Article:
Two-dimensional (2D) membranes with a high density of angstrom-scale pores can be made by engineering defects in 2D crystals1,2,3,4,5,6,7,8,9 or, perhaps more realistically in terms of applications, by growing intrinsically porous crystals such as, e.g., graphynes10,11,12. Interest in angstroporous 2D materials is strongly stimulated by potential applications, particularly for gas separation as an alternative to polymeric membranes employed by industry3,13. On one hand, the atomic thickness of 2D materials implies a relatively high permeability as compared to traditional 3D membranes. On the other hand, angstrom-scale pores with effective sizes dP smaller than the kinetic diameter dK of molecules should pose substantial barriers for their translocation, which is predicted to result in colossal selectivities S > 1010, even for gases with fractionally (25%) different dK such as, for example, H2 and CH41,14,15. This unique combination of material properties holds a promise of better selectivity-permeability tradeoffs than those possible by conventional membranes3,13. At present, this optimistic assessment is based mostly on theoretical modeling. Experimental clarity has so far been achieved only for the classical regime of dP > dK where the flow is governed by the Knudsen equation, and the resulting modest selectivities arise from differences in thermal velocities of gases having different molecular masses m7,8,9,16. For smaller pores with dP ≈ dK, S up to 10–100 have been reported for monolayer graphene5,8, and even higher selectivities (104) were found for some defects with an estimated diameter of 3.5 Å in bilayer graphene4. Still, this is many orders of magnitude smaller than S predicted for the activated-transport regime, dP < dK1,14,15. Little remains known about the latter regime, which has proven to be extremely difficult to reach in experiment5,8,9. Indeed, even monovacancies in dichalcogenide monolayers were suggested to exhibit the conventional Knudsen flow9. The experimental difficulties and lack of understanding are further exacerbated by prohibitive computational costs of simulating molecular permeation in the activated regime17,18,19,20.

In this work, we achieve the activated regime by creating individual angstrom-scale pores in monolayer graphene by its short exposure to a low-energy electron beam. Gas permeation measurements reveal exponentially large selectivities with activation barriers that depend quadratically on gas molecules’ kinetic diameter.


Experimental devices

Our devices were micrometer-size cavities sealed with monolayer graphene (Fig. 1a). The microcavities were fabricated from graphite monocrystals, using lithography and dry etching, and had internal diameters of 1–3 μm and depth of 100 nm (“Methods”). Large, exfoliated graphene crystals were then transferred in air on top of the microcavities, creating “atomically tight” sealing21. The sealing was tested by placing the devices into a He atmosphere and monitoring changes in graphene membrane’s position by atomic force microscopy (AFM) (Fig. 1b). We selected only the devices that were completely impermeable to He (“Methods”; ref. 21). Next, the He-tight membranes were subjected to electron radiation using a scanning electron microscope. The accelerating voltage was chosen to be ≤10 kV, and the beam current was set at 10 pA. In a single exposure lasting 3–5 s and using magnification of 700, an area of ~150 × 150 μm2 was radiated, which translated into an electron dose of 0.1–0.2 μC cm−2 or only 1 electron per 100 nm2. After the exposure, the devices were He-leak tested again. The procedure was repeated several times, until a leak appeared indicating a damage induced by electrons (Fig. 1c).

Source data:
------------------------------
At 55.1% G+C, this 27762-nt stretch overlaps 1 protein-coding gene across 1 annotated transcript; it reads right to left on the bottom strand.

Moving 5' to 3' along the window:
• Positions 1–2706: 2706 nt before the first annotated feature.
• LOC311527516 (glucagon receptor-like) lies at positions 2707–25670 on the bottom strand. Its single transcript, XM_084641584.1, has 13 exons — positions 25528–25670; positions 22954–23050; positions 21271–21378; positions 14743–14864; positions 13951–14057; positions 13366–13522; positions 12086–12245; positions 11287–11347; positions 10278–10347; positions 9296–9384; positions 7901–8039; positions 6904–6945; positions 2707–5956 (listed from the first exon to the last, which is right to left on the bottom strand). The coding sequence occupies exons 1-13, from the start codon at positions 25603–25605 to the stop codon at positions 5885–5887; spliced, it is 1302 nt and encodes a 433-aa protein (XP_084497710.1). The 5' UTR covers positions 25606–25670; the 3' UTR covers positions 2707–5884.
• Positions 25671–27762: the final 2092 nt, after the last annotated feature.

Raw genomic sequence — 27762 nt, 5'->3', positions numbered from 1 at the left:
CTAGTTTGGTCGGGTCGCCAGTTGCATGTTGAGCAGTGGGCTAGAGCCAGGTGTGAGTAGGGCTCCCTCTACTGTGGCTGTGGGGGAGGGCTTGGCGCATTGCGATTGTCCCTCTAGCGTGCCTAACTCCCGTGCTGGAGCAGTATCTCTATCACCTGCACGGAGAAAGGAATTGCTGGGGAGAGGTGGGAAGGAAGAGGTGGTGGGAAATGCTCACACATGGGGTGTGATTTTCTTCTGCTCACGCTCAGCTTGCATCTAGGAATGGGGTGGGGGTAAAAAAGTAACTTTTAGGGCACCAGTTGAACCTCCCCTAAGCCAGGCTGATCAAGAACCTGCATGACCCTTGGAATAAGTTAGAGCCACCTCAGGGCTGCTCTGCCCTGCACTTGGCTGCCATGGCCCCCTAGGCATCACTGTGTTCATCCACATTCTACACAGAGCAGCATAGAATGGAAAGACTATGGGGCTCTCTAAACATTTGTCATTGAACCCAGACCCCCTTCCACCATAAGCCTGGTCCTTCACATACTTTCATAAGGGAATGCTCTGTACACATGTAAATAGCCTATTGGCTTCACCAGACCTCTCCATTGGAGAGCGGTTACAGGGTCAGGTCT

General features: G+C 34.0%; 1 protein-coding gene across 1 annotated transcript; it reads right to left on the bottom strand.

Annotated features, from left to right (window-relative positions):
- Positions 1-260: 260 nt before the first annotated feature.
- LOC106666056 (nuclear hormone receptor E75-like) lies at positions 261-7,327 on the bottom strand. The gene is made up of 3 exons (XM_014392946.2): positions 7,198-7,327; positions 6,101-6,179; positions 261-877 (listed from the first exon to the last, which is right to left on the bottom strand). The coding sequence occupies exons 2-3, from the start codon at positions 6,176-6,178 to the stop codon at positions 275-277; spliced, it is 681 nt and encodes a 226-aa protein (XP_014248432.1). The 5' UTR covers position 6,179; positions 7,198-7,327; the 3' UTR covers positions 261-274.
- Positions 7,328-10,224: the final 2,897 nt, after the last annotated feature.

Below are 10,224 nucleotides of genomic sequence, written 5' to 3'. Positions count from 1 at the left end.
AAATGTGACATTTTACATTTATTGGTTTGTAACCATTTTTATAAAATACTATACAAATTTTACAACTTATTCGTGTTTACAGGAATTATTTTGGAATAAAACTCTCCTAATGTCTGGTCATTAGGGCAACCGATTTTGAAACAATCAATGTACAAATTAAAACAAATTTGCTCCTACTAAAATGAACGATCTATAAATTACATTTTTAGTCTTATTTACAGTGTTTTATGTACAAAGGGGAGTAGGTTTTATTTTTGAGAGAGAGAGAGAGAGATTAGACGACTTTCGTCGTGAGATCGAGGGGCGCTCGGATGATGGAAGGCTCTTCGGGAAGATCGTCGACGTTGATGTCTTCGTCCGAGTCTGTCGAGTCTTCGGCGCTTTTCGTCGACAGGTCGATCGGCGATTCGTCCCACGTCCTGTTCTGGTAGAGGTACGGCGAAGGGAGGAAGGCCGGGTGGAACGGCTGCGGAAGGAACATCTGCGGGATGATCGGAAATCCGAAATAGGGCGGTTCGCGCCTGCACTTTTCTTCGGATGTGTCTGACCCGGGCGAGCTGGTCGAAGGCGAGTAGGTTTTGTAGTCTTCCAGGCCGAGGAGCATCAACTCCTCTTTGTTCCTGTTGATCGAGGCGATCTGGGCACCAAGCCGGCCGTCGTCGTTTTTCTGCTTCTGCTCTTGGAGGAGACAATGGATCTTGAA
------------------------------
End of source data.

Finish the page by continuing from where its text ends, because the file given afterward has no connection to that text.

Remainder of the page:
Fig. 1: Creating defects in suspended graphene.
figure 1

a Schematic of our devices. Left: Monolayer graphene sealing a microcavity was bombarded with electrons. Initially, the membrane sagged inside the cavity due to adhesion to the side walls4,5,21. Right: After pressurization, defected membranes bulged out. b AFM images of the same device before (left) and after (right) its exposure to 10 keV electrons; dose of 0.5 μC cm−2. Both images were taken after storing the device in Kr at 3 bar for 10 days. The white curves are height profiles along the membrane diameter21. σ is the membrane’s central position measured with respect to graphite’s top surface. The gray scale is given by σ ≈ −15 and +24 nm in the left and right images, respectively. c Examples of σ as a function of radiation dose and acceleration voltage. Each point is taken after pressurizing the devices in 3-bar Kr. Dashed lines: guides to the eye; short black lines: σ = 0. d σ(t) for a device with the medium-size pore denoted as type 2, after pressurizing it with various gases (color coded). Solid curves: best linear fits. Inset: representative height profiles for a deflating device with Ar inside.

Number of pores

We argue that, in most cases, only a single pore was created during such exposures. This conclusion is supported by the following observations. First, the pores appeared after extremely small doses of <0.01 electron per typical pore (its size is determined later in the report). Second, the pores appeared suddenly, usually after not one but several such exposures (Fig. 1c), and no additional damage or modification normally occurred during further, much longer exposures (>100 times larger doses; Supplementary Fig. 3). Third, no pores could be created in ~20% of our devices even after hour-long exposures. This clearly shows that the observed perforation was not a continuous damage process but represented rare single events. They can be attributed to the presence of “weak spots” where damage could be induced by the electron beam. Most of our devices had only one such spot, whereas the others had none or two, which would explain the above observations (Supplementary Fig. 3). Fourth, we followed ref. 5. and sealed the leaking pores with sparsely dispersed Au nanoparticles (Supplementary Information; Supplementary Fig. 2), an approach used previously to argue the presence of individual pores in graphene membranes. Fifth and most unequivocal, only three discrete pore sizes were ever observed in our experiments rather than their statistical distribution (see below). If several pores were present in a single membrane, a broad distribution of leak rates should have been observed. All this evidence suggests the presence of a single pore in our typical device.